Freaked Out By the Gender-Neutral Bathrooms in Jim Kenney’s LGBT Bill?

You might want to think about what that means.

Last Thursday, a City Council committee approved Councilman Jim Kenney’s LGBT equality bill, which offers spousal partnership benefits to non-married life partners—hospital visits, “next of kin” designation, retirement benefits, even a tax-credit incentive to employers. Some of what’s in the bill has been discussed by Philadelphia’s City Council before, and some of it even passed in 1998—only to be struck down by the state Supreme Court.

“I think in terms of society, and to some degree the courts are a reflection of society, things have taken a quantum leap from 1998 to the present,” Equality Forum founder Malcolm Lazin told the Metro last year. But that was before the bill had transgender-inclusive provisions. Has society taken a quantum leap in terms of trans acceptability too? I don’t think so.

When it comes to the life partnership benefits in Kenney’s bill, I haven’t heard any of the people I know—who are generally progressive—say one word about them. It’s just common sense at this point. Yet when it comes to the transgender protections, I sense an attitude of, “Really? But isn’t that going too far?” Interestingly, this emerges most starkly around the provision for the gender-neutral bathrooms, which reads:

Any new building constructed by the City shall include Gender-Neutral Bathrooms in number and location appropriate to the building’s use.

(b) Whenever the City renovates a building that it owns or occupies, or any portion of a building that it owns or occupies, and such renovation includes renovation of bathrooms, Gender-Neutral Bathrooms in number and location appropriate to the use of the building or portion thereof so renovated shall be established.

This seems to drive people crazy. Let me assuage all fears: Jim Kenney would not demand gender-neutral bathrooms if it was going to turn the world upside-down. First of all, gender-neutral bathrooms are not exactly news. In D.C., for instance, single-occupancy restrooms must be gender-neutral or building owners get penalized by the Office of Human Rights. On college campuses, gender-neutral bathrooms are now quite common—and have been since I was in college in the … 19somethings.

Here, check this out:

In light of [a] recently amended housing policy that will allow first-year students starting with the Class of 2016 to request gender-neutral housing … The University has approved an increase in the number of single-use, gender-neutral bathrooms that will be available around campus. About 80 public single-use restrooms on campus will be converted to gender-neutral bathrooms …

That’s not from Portlandia University. It’s from Penn. A year ago. And when they say “will be converted,” they mean, “we’ll put up new signs.” Because that’s how easy it is to make a gender-neutral bathroom.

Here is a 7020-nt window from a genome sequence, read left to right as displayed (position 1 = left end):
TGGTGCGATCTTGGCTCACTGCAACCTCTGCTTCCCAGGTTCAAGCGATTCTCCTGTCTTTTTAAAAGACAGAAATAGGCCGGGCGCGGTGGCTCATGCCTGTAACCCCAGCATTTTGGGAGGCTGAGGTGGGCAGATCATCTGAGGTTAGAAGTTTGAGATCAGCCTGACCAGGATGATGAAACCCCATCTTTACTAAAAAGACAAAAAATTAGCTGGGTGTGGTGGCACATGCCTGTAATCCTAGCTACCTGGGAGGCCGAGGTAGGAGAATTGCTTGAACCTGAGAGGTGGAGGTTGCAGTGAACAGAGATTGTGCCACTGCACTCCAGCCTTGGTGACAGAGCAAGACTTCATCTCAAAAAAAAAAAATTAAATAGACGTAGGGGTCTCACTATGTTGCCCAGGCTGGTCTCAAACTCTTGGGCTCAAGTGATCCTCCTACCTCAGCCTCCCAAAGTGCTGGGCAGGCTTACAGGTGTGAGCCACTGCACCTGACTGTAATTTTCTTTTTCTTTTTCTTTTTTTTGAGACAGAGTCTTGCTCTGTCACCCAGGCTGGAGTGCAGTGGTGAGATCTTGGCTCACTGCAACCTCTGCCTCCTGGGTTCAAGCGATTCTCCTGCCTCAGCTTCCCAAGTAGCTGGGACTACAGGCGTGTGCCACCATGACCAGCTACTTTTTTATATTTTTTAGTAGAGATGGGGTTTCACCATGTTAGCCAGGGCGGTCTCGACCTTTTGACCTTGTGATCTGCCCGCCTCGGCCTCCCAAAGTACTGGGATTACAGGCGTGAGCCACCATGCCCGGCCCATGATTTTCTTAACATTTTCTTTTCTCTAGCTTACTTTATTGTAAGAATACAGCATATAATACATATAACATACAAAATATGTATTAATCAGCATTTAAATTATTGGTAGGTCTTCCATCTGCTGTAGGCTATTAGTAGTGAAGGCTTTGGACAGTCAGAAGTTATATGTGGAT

Each time someone balks at the gender-neutral bathrooms in this bill, I have to assume there’s more going on. We’re talking about city-owned construction. I can’t remember the last time I peed in a city-owned toilet, and I’ll bet the same could be said for a lot of the people getting nervous. But that’s because we’re not talking about bathrooms. We’re talking about a majority that’s not comfortable with a disenfranchised population because that population is not yet culturally legible. There hasn’t yet been a trans version of Will and Grace with a gender-neutral bathroom, so the majority hesitates to grant the unfamiliar population their rights. Which is all the more reason for them to have them.

Listen, progressives-of-a-certain-age (and other outliers): I understand that you may not be as conversant with trans issues as you are with gay and lesbian ones. But just as you can’t be half-pregnant, you can’t be half-just. The legislation provides equality “regardless of gender identity or sexual orientation,” or it does not provide equality at all.

Be respectful of our online community and contribute to an engaging conversation. We reserve the right to ban impersonators and remove comments that contain personal attacks, threats, or profanity, or are flat-out offensive. By posting here, you are permitting Philadelphia magazine and Metro Corp. to edit and republish your comment in all media.

  • Chris Goy

    Thanks for the article, Liz. Indeed, after working with the Philadelphia Department of Public Property, it was made clear all new construction and major renovation of City-operated buildings will have single-use, wheelchair-accessible bathrooms made available. That existing regulation alone already satisfies the bill’s requirement and is, in reality, how it will be implemented.

    So, this specific provision is not asking for a quantum leap forward; just private, single-use bathrooms in new City construction. After all, what Philadelphian hasn’t wanted a little privacy in a public place at one point or another?

    Lastly, attached is a list of the many other civil rights provisions included in the bill that will help LGBT Philadelphians have a fair shot at equality: in the workplace; in their family life; on the streets; and by their own City government.

  • y7

    As long as these are private single-use facilities, I really do not understand what the issue is.